Sampling Protocols for Marine Snow Aggregates

Vernon Asper

The fragile nature of marine organic aggregates (marine snow) precludes the use of normal hydrocasting techniques for assessing aggregate abundance through the water column and requires the application of non-contact photographic methods as described in Honjo et al. (1984). The camera system consists of Lobsiger Deepslope, dual-head strobe lights mounted at the focal point of a compound Fresnel lens, producing a collimated `slab' of illumination. Mounted at approximately 90 from this slab, a Lobsiger Deepslope underwater camera using T-Max 400 film photographs an intersecting volume of water (600 liters). Objects above or below the slab are not illuminated and thus will not appear in photographs. The system is lowered slowly (10--20 m/min) through the water column on a trawl wire, exposing frames at a time interval (7--20 sec.) calculated to yield 700--800 frames between the surface and the sea floor (1.2--5.6 m/frame). Depth is monitored and recorded using a pinger and the ship's precision depth recorder. Lowering is halted when the frame is within 2--10 meters of the sea floor. Portions of each film will be processed immediately on board the ship to assure that all systems are functioning and to assist in planning further deployment and sampling strategies.

Images will be analyzed directly from the film negatives using a PC compatible computer with Data Translation frame grabber and Java software. Total image area occupied by aggregates, average diameter, and the number of particles in 11 size classes (0.5--5.0 mm in 0.5 mm increments and larger than 5 mm) will be counted in representative portions of each image. Large zooplankton or nekton will be manually excluded from all images. Because this method relies on optical contrast between large aggregates and relatively clear water, results are more predictable when acquired at night when ambient light levels are lowest.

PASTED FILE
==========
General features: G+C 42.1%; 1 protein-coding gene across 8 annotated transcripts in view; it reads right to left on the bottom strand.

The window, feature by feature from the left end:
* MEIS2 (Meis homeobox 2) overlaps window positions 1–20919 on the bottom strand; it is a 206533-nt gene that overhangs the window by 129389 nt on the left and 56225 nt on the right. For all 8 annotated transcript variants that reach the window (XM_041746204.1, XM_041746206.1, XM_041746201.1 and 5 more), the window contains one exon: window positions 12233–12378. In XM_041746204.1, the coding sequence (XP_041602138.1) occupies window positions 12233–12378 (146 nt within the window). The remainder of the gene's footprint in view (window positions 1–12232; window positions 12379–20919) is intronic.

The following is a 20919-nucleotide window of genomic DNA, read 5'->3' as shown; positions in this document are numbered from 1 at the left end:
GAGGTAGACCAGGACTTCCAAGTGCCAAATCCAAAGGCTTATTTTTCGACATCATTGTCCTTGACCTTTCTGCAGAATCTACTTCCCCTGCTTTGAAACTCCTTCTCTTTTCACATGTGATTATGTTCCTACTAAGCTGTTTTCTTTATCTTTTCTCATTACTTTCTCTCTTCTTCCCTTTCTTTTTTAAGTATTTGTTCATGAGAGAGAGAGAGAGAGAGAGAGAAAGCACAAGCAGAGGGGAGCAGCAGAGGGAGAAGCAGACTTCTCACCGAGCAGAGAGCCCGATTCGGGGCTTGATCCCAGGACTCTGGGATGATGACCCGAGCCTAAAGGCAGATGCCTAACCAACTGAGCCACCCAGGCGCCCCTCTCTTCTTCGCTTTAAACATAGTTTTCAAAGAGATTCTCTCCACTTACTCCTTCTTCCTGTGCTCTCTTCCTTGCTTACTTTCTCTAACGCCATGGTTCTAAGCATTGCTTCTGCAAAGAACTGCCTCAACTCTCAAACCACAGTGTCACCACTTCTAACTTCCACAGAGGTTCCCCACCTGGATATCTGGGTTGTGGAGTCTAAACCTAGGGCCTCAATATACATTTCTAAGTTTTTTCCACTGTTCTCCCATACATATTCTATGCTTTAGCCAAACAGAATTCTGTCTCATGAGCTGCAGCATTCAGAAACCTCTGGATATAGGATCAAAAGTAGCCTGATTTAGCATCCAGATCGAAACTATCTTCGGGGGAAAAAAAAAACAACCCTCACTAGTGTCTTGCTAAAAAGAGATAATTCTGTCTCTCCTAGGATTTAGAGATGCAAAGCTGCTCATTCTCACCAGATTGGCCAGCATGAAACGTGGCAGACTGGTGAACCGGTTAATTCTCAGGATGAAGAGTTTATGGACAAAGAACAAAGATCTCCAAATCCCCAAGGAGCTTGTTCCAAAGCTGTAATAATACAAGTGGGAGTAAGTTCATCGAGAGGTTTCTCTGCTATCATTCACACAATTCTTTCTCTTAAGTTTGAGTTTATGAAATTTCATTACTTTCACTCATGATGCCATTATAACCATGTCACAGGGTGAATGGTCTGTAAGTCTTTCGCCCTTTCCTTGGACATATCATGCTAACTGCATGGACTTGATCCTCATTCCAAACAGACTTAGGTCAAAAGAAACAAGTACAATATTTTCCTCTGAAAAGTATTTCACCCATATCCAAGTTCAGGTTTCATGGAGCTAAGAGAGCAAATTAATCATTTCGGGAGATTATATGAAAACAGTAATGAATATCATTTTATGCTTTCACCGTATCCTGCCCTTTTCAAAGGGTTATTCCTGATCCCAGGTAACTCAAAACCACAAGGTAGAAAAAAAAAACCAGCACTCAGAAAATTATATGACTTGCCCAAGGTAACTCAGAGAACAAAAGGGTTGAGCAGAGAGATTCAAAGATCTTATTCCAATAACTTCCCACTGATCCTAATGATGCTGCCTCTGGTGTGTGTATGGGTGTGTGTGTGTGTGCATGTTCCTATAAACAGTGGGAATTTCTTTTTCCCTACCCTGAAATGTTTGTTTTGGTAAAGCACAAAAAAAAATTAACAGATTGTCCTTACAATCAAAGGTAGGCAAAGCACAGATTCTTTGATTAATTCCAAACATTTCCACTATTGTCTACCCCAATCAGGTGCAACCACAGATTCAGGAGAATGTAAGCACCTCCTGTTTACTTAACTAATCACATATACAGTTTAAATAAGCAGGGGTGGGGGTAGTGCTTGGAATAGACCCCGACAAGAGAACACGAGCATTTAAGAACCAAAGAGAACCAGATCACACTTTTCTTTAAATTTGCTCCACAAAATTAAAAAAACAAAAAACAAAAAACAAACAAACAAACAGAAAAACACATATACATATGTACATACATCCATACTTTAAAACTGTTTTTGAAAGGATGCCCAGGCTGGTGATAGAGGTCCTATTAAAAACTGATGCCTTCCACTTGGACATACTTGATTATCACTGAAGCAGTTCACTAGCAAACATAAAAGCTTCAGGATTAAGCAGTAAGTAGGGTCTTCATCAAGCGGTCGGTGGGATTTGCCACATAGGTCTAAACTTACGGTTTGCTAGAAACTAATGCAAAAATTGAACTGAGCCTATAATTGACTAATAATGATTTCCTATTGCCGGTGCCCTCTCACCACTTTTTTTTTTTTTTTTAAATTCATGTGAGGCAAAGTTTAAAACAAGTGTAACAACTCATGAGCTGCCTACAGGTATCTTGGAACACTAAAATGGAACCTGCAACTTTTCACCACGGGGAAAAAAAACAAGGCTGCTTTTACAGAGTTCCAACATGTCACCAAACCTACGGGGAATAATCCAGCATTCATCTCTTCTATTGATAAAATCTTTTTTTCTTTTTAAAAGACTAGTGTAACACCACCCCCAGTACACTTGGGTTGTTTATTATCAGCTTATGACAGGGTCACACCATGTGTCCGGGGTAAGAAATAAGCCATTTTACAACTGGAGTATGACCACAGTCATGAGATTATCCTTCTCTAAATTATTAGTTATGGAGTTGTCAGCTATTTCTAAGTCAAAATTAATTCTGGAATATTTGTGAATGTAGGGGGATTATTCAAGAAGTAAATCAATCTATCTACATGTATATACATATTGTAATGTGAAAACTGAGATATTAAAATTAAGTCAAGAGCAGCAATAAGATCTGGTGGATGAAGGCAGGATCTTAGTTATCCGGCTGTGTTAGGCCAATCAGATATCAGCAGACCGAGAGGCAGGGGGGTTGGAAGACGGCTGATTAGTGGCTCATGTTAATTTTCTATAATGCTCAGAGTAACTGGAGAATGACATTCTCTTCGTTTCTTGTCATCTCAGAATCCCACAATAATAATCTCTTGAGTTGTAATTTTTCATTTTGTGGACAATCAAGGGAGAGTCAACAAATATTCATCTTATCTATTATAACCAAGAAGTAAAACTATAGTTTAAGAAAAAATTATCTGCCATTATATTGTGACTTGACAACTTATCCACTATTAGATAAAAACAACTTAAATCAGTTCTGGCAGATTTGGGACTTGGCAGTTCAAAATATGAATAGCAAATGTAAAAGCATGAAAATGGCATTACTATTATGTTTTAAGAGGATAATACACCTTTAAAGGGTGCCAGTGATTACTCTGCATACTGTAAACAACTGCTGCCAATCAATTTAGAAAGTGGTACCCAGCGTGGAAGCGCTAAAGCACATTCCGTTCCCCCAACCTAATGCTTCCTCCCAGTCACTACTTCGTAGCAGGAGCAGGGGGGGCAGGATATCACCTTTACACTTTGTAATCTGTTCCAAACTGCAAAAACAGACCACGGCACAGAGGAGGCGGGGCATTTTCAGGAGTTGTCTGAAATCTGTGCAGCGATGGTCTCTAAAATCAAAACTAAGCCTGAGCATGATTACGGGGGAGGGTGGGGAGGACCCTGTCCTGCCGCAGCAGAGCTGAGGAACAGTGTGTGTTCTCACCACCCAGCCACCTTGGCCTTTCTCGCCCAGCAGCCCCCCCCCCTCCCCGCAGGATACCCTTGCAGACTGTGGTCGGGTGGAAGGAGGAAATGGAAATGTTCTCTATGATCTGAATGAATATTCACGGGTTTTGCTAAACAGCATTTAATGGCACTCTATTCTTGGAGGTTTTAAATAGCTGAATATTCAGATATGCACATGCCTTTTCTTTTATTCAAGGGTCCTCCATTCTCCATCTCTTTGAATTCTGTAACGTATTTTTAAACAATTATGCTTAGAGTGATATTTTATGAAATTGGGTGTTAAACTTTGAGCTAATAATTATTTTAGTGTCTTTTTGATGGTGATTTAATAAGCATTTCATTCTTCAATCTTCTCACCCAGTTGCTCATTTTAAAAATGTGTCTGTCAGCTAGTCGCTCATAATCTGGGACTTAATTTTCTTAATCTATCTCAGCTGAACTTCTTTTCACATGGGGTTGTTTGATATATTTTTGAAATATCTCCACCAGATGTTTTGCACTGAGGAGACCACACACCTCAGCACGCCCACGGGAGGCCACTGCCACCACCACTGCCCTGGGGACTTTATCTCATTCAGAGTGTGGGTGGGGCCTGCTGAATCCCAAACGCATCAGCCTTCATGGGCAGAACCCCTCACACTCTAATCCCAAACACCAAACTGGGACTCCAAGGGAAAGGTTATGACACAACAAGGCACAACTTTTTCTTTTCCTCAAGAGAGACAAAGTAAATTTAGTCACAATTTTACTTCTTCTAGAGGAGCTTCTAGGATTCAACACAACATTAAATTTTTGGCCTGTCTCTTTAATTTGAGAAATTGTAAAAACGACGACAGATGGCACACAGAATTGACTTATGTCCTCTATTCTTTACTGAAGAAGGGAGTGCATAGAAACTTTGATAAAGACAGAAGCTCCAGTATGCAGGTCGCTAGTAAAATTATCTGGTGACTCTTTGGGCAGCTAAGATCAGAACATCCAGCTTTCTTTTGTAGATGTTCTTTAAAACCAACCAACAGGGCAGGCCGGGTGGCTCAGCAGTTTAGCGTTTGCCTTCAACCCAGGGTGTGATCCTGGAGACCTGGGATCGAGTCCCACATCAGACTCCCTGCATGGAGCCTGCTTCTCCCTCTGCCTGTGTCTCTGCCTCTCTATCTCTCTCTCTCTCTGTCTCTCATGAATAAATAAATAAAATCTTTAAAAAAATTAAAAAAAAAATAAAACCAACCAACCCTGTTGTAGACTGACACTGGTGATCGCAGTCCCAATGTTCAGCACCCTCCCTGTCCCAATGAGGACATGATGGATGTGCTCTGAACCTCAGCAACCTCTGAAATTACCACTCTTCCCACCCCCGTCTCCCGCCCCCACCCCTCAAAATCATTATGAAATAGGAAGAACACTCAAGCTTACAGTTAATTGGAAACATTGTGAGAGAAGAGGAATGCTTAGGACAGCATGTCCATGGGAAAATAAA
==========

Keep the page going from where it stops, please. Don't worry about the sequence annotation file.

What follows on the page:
Also included in this instrument package are a self-contained CTD and transmissometer. Data from the CTD are used to calculate a density structure profile for the water column to determine the role of pycnoclines on the vertical distribution of aggregates and to follow water masses to evaluate the role of advective processes in distributing aggregates. The transmissometer is used to determine the concentration of fine suspended particles for comparison with the abundance of aggregates. These data will be used to evaluate whether or not scavenging of fine particles by sinking aggregates is a significant process.

The CTD will be calibrated by the manufacturer prior to shipment to Seattle and the transmissometer will be cleaned and calibrated according to the protocols established by the optics recommendations. The aggregate profiling camera system has been calibrated in the past by placing objects of known size in the field of view and will be re-calibrated during the cruise to preclude the possibility that a misalignment has occurred.